A Second Look At The Domenici/Rivlin Medicare Plan And Why It’s Still Problematic

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"A Second Look At The Domenici/Rivlin Medicare Plan And Why It’s Still Problematic"

A commenter noted that I was wrong to liken the Domenici/Rivlin “premium support” plan to Rep. Paul Ryan’s (R-WI) privatization scheme and suggested that the two are more different than I let on. That’s probably true for several reasons, as Alice Rivlin herself explained before the Super Committee yesterday:

1) Under Domenici/Rivlin, future enrollees would have an option of staying in the existing fee-for-service Medicare program, while Ryan would force tomorrow’s seniors to choose a private plan from an exchange.

2) The “premium support” that seniors receive to purchase coverage in Domenici/Rivlin will initially be tied to the second highest bid plan or fee-for-service, whichever is lower, and grow at the rate of GDP+1 percent. Ryan’s credit would remain independent of actual plan bids and would only grow the government contribution at the rate of inflation. Both indicators fail to keep up with health care spending, so seniors would have to pay the difference between the support and the actual cost of the plan out of pocket. But unlike Ryan, Domenici/Rivlin exempt lower income beneficiaries and dual eligibles are able to use Medicaid funding to pay for Part B premiums.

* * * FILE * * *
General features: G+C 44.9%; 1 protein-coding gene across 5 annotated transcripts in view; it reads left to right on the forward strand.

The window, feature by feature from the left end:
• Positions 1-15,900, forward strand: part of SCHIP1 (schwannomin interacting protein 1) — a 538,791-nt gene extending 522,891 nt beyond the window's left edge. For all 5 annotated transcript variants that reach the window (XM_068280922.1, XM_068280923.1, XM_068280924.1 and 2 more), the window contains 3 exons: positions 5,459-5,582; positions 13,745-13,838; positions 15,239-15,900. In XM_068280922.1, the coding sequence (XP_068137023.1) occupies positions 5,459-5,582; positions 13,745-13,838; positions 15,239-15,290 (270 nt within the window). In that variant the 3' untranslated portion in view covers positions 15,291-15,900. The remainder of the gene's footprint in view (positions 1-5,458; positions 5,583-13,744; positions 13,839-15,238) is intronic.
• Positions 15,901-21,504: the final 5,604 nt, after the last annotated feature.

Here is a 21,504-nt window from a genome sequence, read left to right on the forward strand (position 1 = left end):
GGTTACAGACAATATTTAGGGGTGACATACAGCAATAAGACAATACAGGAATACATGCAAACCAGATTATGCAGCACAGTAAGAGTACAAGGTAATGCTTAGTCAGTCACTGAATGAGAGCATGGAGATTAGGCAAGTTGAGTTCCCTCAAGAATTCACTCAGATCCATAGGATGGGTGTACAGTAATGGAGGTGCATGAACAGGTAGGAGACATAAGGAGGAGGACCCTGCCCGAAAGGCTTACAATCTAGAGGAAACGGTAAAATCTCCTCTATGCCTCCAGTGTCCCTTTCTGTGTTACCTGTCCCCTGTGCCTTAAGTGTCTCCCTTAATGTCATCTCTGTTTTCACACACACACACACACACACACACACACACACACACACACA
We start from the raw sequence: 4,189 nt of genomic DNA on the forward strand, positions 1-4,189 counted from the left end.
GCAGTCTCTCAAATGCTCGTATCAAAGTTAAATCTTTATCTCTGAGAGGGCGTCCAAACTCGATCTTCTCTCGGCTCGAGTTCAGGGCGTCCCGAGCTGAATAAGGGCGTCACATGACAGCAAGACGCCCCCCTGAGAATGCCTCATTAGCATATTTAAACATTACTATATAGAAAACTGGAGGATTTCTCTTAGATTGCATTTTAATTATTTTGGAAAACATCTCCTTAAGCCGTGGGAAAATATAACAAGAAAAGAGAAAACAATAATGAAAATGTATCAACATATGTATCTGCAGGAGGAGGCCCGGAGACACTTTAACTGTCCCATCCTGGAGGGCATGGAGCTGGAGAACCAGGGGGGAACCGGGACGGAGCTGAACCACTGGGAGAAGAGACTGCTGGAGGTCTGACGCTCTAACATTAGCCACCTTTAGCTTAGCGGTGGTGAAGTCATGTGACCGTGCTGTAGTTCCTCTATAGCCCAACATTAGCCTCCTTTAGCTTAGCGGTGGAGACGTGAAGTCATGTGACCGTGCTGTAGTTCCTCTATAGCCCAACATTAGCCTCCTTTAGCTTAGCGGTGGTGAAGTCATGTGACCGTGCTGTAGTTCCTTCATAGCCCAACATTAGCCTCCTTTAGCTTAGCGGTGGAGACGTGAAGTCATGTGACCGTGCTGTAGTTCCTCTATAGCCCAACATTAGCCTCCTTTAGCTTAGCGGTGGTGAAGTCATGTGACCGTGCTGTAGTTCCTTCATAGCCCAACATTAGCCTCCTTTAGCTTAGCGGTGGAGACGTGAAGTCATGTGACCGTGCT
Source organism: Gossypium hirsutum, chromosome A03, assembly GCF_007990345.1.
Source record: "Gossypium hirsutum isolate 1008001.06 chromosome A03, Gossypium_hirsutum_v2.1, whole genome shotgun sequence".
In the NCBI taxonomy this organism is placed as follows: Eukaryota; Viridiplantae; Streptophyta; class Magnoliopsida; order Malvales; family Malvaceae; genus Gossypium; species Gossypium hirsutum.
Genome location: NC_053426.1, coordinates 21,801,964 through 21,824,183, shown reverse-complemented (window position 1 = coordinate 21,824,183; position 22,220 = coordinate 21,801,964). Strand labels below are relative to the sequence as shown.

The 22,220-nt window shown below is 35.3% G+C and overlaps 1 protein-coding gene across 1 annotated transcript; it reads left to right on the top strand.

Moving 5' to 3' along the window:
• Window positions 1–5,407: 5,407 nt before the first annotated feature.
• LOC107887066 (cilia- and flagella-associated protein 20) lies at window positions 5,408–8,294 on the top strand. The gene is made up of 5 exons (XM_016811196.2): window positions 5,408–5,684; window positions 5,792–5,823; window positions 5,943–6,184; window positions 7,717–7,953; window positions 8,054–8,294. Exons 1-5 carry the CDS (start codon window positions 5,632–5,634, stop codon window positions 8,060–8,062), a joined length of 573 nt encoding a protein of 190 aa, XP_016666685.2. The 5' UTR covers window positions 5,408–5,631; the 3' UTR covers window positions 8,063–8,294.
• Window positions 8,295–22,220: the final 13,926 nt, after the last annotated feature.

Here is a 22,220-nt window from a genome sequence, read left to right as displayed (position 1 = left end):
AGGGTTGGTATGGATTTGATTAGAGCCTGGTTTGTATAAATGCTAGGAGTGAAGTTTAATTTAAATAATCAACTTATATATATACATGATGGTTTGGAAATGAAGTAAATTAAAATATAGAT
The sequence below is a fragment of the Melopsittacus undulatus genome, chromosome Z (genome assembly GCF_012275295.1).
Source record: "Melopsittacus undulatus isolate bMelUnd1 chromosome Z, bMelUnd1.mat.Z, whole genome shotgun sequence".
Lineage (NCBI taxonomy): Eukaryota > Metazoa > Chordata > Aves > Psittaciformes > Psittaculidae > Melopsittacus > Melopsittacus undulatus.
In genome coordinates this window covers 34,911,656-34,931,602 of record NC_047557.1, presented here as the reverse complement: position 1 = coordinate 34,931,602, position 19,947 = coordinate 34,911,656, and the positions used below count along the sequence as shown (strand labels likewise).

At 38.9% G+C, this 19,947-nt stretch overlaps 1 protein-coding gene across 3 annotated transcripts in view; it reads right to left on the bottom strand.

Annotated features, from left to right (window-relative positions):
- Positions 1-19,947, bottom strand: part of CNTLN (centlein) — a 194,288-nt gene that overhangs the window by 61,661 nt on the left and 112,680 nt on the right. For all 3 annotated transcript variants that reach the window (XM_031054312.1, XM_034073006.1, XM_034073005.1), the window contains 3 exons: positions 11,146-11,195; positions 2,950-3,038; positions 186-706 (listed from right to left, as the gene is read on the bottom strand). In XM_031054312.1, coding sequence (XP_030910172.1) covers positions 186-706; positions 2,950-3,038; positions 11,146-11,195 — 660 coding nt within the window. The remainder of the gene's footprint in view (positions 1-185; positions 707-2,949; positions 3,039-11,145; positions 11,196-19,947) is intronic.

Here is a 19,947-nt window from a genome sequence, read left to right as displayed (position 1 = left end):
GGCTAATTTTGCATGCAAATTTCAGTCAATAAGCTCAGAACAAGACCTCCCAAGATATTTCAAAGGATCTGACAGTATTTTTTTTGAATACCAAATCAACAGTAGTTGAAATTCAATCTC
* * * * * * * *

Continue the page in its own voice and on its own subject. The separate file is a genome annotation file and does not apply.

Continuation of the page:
3) Domenici/Rivlin are likely to go further in regulating the private plans — and what kinds of benefits they can offer — than Ryan.

Domenici/Rivlin do more to protect lower-income beneficiaries from increased costs than Ryan. But ultimately, the plan still has significant shortcomings. Connecting the premium support credits to the second lowest plan in any given geographic area is certainly better than determining the credits independent of the actual bids, but as CBPP’s Edwin Park points out, in some markets, the second lowest plan is cheaper than coverage available through traditional Medicare. Thus, seniors who choose to stay in the fee-for-service plan would be responsible for the difference between the amount of the premium credit and the actual cost of the policy. Lower-income residents would receive additional assistance and would not have to pay more for traditional Medicare, the Bipartisan Policy Center’s Joe Minarik told me.

The other major challenge is the assumption that one can create a truly level playing field in which private plans are prevented from cherry-picking the healthiest beneficiaries and leaving sicker applicants to traditional Medicare. Minarik said that regulators can look to FEHBP for guidance, but admitted that we have minimal experience with competition within the elderly population and agreed that the regulatory process will be “challenging.” In that case, private insurers may still be able to attract a healthier population (and thus select against sicker applicants) by varying benefits by scope — ratcheting down certain services that sicker beneficiaries rely on like chemotherapy and building up coverage for healthier applicants, like preventive services.

So that, in a nutshell, is the problem: premium support sets us on an untested path of private competition that could do more to shift costs to seniors than limit overall health care spending. It moves the system closer to the Ryan ideal in which future Congresses could cut federal costs by eating away at the premium credit.

A better approach would be to take advantage of the bargaining clout of traditional Medicare and focus on modernizing the system through payment reform and delivery system changes.

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